Who is the massive turd Guardian?

Most of us, I imagine are Guardian readers.

It is my understanding that:

– The Guardian was very happy to collaborate with Julian Assange to disseminate the leaked communications and documents that indicated war crimes committed by the US military. No doubt it saw this as a way of burnishing its radical, independent credentials – as it says at the end of every online article:

‘Fearless, investigative journalism shapes a fairer world. At The Guardian, our independence allows us to chase the truth wherever it takes us. We shed light on corruption, expose injustice and incompetence, and boldly tell stories of people and power that the world needs to hear.’

– It was Guardian journalists who disseminated unredacted documents that the US is arguing put its personnel at risk and is a central plank in its attempt to prosecute Mr. Assange for crimes of espionage. (NB Mr. Assange is reported as being meticulous in insisting that proper redaction took place.)

– The Guardian uncritically reported the accusations of sexual assault that were the basis of a request for extradition to Sweden. Such accusations have subsequently been dropped and legal opinion is that there was no basis to them.

– The Guardian failed to cover (at all really) the highly contentious extradition proceedings instigated by the USA and certainly did not question the appalling procedural difficulties placed in the way of Mr. Assange’s defence. (For insight into how these proceedings were conducted and the way in which defence submissions were hardly listened to, never mind given due weight, see Craig Murray’s blog).

It seems that The Guardian has not only turned its back on Julian Assange (so much for ‘fearless investigative journalism … boldly telling the stories of people and power that the world needs to hear’) but has become an attack dog for the establishment, seeking to undermine his credibility and rubbish him as a person.


Don’t Let Go


Groangate – The Movie


  1. Nice one Bryan – and thanks for the plug to my site.

    I see that today’s Graun posts an editorial condemnation of the ruling.

    This, as discussed in a post I wrote fifteen months ago – Julian, Guardian and the Law of Volitionality – is a textbook Guardian play: much shedding of tears, wringing of hands and displays of righteous anger; all after the fact of outcomes it did so much to facilitate.

    • Bryan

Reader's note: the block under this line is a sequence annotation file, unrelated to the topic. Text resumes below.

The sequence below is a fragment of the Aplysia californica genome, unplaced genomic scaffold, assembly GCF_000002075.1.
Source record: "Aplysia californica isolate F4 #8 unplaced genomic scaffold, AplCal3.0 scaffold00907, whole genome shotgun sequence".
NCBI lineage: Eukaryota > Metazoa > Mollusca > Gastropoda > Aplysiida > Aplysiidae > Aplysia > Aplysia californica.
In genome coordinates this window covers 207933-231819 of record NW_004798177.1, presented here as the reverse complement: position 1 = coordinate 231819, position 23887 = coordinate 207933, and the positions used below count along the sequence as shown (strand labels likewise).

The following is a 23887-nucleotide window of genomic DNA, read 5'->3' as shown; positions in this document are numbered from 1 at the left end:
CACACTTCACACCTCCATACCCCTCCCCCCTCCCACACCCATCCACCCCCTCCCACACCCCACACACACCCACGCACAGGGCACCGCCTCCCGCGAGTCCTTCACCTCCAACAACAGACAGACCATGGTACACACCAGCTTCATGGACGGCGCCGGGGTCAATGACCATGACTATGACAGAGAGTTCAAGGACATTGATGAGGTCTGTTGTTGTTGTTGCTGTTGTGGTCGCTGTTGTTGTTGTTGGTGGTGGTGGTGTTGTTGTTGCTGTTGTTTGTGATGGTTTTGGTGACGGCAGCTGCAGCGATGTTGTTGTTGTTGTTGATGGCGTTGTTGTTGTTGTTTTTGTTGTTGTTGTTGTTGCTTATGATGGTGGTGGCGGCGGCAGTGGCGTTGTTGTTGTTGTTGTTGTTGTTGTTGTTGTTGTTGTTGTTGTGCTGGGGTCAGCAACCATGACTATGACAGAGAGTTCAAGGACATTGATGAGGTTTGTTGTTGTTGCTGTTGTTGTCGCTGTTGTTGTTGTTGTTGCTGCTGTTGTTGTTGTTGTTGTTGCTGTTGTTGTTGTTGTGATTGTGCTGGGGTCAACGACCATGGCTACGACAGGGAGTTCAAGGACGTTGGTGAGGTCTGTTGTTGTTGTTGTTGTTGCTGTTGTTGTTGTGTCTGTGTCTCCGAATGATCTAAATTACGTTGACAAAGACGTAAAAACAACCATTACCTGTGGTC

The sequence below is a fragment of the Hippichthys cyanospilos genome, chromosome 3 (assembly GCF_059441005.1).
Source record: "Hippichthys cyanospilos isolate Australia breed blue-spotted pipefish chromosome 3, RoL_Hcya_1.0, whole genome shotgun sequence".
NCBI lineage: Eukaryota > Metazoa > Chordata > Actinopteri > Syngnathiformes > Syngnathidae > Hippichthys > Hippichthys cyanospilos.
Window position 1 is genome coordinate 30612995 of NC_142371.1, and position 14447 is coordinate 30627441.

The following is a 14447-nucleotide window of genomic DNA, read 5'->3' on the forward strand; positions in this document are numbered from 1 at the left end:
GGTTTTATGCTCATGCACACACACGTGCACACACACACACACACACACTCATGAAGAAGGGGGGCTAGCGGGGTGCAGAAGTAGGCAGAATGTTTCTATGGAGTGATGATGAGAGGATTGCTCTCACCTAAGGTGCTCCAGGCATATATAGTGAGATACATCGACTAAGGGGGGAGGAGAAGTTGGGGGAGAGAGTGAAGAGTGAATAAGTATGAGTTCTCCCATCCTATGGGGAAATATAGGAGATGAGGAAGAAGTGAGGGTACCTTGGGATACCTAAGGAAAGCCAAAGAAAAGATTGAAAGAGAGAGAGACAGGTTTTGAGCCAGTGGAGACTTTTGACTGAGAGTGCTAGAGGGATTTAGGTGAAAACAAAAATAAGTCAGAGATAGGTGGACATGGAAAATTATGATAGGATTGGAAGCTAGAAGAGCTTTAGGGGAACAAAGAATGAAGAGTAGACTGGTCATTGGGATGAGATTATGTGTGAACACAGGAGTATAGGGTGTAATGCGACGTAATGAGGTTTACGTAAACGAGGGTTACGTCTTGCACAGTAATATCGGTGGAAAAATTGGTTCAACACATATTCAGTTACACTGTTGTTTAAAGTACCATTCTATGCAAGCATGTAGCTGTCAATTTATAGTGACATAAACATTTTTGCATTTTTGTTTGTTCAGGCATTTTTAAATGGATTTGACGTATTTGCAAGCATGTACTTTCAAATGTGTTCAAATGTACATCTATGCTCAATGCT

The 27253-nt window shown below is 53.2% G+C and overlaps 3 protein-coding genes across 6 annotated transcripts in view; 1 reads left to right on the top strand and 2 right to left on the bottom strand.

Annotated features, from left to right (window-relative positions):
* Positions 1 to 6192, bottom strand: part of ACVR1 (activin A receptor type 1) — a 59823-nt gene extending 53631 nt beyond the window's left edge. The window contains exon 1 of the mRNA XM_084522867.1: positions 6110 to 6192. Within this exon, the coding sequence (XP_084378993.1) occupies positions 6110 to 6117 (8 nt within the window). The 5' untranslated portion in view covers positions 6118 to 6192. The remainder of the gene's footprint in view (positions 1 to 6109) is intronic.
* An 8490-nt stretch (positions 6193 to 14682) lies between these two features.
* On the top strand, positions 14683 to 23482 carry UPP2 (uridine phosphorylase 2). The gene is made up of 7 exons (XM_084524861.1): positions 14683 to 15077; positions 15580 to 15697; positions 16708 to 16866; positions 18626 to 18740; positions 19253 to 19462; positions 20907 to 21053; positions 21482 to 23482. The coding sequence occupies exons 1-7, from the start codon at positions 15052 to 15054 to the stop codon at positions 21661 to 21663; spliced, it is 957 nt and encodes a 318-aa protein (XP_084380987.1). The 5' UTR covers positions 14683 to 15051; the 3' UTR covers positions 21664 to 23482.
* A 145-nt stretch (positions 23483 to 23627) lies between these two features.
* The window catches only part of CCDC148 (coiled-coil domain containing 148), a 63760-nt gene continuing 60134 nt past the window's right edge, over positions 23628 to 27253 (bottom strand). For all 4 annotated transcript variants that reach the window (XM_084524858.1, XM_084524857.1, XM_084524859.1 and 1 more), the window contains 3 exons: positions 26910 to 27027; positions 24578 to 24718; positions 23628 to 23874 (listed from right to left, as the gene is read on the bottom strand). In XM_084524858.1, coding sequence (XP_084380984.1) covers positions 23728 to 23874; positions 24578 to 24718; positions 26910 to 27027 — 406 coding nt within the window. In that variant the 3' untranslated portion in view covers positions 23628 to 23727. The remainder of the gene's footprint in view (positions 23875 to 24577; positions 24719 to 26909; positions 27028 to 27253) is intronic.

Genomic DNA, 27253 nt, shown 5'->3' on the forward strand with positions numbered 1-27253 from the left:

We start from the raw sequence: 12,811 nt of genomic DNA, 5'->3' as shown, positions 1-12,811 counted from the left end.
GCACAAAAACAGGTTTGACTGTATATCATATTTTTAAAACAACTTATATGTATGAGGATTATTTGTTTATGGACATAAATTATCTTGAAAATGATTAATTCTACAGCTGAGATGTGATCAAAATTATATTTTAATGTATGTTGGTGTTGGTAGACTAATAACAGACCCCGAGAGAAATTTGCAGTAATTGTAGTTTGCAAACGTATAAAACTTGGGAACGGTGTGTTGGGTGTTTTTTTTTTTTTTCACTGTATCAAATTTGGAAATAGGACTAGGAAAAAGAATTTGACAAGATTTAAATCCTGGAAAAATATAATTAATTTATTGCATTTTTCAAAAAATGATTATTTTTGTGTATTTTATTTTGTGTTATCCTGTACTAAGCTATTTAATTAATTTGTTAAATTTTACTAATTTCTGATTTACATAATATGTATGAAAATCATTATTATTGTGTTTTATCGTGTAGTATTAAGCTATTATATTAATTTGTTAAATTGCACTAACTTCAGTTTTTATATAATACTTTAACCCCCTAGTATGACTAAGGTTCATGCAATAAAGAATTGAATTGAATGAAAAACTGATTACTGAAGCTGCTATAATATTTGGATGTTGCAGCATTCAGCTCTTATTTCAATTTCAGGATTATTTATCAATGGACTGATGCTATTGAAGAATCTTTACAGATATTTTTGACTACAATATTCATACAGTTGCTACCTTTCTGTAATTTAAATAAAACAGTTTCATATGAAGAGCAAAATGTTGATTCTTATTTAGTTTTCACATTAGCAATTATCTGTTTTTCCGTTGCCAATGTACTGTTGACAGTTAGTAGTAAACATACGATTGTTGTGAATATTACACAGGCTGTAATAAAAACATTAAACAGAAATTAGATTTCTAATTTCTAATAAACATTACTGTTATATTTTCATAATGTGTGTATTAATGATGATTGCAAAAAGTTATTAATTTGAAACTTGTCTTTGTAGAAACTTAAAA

Indeed Phil, The Guardian editorial is breath taking in it’s hypocrisy:

      ‘It (the decision to allow extradition) is also a blow for all those who wish to protect the freedom of the press.’

      So that’s all right then – The Guardian has once again flagged up its support for ‘fearless, investigative journalism’ – as though it has been standing shoulder to shoulder with Mr. Assange throughout his ordeal. What can you say that doesn’t descend to the language employed by Suzanne Moore and Marina Hyde in their ‘support’ of this man?

      It strikes me that this approach is very similar to that employed by our present Prime Minister when dealing with uncomfortable truths – let’s pretend it never happened and let’s pretend we have always been on the side of the good guys.

      • In saying the Guardian published an “editorial condemnation of the ruling”, I was being absurdly generous. The piece in question, by the executive director of the Committee to Protect Journalists, houses a one-sentence reference to it. Tucked into the penultimate paragraph we learn that “… the ongoing extradition of Julian Assange sets a terrible global precedent, because Assange is being prosecuted for making public classified information, something journalists do routinely …”

        That aside, the piece has nothing to say about Julian.

  2. Great content! Keep up the good work!

    • Bryan

      Well thank you kindly Paul, although I suspect through our offline correspondence that this might have been an unintended comment as your email address is linked to a Malteese retail site!

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